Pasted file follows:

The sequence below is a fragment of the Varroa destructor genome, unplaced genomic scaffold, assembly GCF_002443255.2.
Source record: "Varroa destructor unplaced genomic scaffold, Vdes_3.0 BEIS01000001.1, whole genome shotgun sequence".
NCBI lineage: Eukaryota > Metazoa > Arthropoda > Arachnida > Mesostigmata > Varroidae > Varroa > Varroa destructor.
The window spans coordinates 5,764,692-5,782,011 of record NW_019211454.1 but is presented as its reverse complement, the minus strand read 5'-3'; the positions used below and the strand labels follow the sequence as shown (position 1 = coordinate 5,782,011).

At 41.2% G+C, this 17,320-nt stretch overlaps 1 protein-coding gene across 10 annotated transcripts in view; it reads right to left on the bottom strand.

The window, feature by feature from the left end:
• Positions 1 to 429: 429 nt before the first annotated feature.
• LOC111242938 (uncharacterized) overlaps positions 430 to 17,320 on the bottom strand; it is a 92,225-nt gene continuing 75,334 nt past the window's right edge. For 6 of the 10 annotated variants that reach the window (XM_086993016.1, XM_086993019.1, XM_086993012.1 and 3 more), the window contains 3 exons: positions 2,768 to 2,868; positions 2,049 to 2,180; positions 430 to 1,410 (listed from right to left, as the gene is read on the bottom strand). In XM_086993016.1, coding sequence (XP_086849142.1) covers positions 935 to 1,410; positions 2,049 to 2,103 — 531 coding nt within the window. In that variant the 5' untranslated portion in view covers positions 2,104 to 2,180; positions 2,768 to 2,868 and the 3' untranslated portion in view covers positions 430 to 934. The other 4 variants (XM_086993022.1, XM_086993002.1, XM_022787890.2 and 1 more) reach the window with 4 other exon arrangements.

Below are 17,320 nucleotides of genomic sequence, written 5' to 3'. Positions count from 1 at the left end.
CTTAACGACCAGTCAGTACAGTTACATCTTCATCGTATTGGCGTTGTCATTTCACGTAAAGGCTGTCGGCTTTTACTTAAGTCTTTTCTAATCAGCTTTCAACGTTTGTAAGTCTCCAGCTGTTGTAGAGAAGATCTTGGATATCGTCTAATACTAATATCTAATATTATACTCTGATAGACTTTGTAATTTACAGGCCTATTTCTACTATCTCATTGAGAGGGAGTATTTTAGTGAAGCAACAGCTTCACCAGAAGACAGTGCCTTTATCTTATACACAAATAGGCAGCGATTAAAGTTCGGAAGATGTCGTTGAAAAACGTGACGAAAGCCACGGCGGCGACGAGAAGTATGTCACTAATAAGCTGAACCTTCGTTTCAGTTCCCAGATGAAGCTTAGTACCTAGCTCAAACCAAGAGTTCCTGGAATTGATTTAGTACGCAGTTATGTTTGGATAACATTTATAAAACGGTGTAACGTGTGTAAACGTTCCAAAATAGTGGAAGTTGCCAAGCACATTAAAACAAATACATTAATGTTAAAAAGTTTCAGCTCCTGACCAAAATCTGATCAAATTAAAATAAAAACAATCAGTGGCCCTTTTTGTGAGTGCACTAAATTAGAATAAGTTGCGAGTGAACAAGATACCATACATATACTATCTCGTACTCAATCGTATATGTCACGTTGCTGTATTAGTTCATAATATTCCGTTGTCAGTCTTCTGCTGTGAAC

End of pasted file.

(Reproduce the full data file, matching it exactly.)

The sequence below is a fragment of the Varroa destructor genome, unplaced genomic scaffold, assembly GCF_002443255.2.
Source record: "Varroa destructor unplaced genomic scaffold, Vdes_3.0 BEIS01000001.1, whole genome shotgun sequence".
NCBI lineage: Eukaryota > Metazoa > Arthropoda > Arachnida > Mesostigmata > Varroidae > Varroa > Varroa destructor.
The window spans coordinates 5,764,692-5,782,011 of record NW_019211454.1 but is presented as its reverse complement, the minus strand read 5'-3'; the positions used below and the strand labels follow the sequence as shown (position 1 = coordinate 5,782,011).

At 41.2% G+C, this 17,320-nt stretch overlaps 1 protein-coding gene across 10 annotated transcripts in view; it reads right to left on the bottom strand.

The window, feature by feature from the left end:
• Positions 1 to 429: 429 nt before the first annotated feature.
• LOC111242938 (uncharacterized) overlaps positions 430 to 17,320 on the bottom strand; it is a 92,225-nt gene continuing 75,334 nt past the window's right edge. For 6 of the 10 annotated variants that reach the window (XM_086993016.1, XM_086993019.1, XM_086993012.1 and 3 more), the window contains 3 exons: positions 2,768 to 2,868; positions 2,049 to 2,180; positions 430 to 1,410 (listed from right to left, as the gene is read on the bottom strand). In XM_086993016.1, coding sequence (XP_086849142.1) covers positions 935 to 1,410; positions 2,049 to 2,103 — 531 coding nt within the window. In that variant the 5' untranslated portion in view covers positions 2,104 to 2,180; positions 2,768 to 2,868 and the 3' untranslated portion in view covers positions 430 to 934. The other 4 variants (XM_086993022.1, XM_086993002.1, XM_022787890.2 and 1 more) reach the window with 4 other exon arrangements.

Below are 17,320 nucleotides of genomic sequence, written 5' to 3'. Positions count from 1 at the left end.
CTTAACGACCAGTCAGTACAGTTACATCTTCATCGTATTGGCGTTGTCATTTCACGTAAAGGCTGTCGGCTTTTACTTAAGTCTTTTCTAATCAGCTTTCAACGTTTGTAAGTCTCCAGCTGTTGTAGAGAAGATCTTGGATATCGTCTAATACTAATATCTAATATTATACTCTGATAGACTTTGTAATTTACAGGCCTATTTCTACTATCTCATTGAGAGGGAGTATTTTAGTGAAGCAACAGCTTCACCAGAAGACAGTGCCTTTATCTTATACACAAATAGGCAGCGATTAAAGTTCGGAAGATGTCGTTGAAAAACGTGACGAAAGCCACGGCGGCGACGAGAAGTATGTCACTAATAAGCTGAACCTTCGTTTCAGTTCCCAGATGAAGCTTAGTACCTAGCTCAAACCAAGAGTTCCTGGAATTGATTTAGTACGCAGTTATGTTTGGATAACATTTATAAAACGGTGTAACGTGTGTAAACGTTCCAAAATAGTGGAAGTTGCCAAGCACATTAAAACAAATACATTAATGTTAAAAAGTTTCAGCTCCTGACCAAAATCTGATCAAATTAAAATAAAAACAATCAGTGGCCCTTTTTGTGAGTGCACTAAATTAGAATAAGTTGCGAGTGAACAAGATACCATACATATACTATCTCGTACTCAATCGTATATGTCACGTTGCTGTATTAGTTCATAATATTCCGTTGTCAGTCTTCTGCTGTGAAC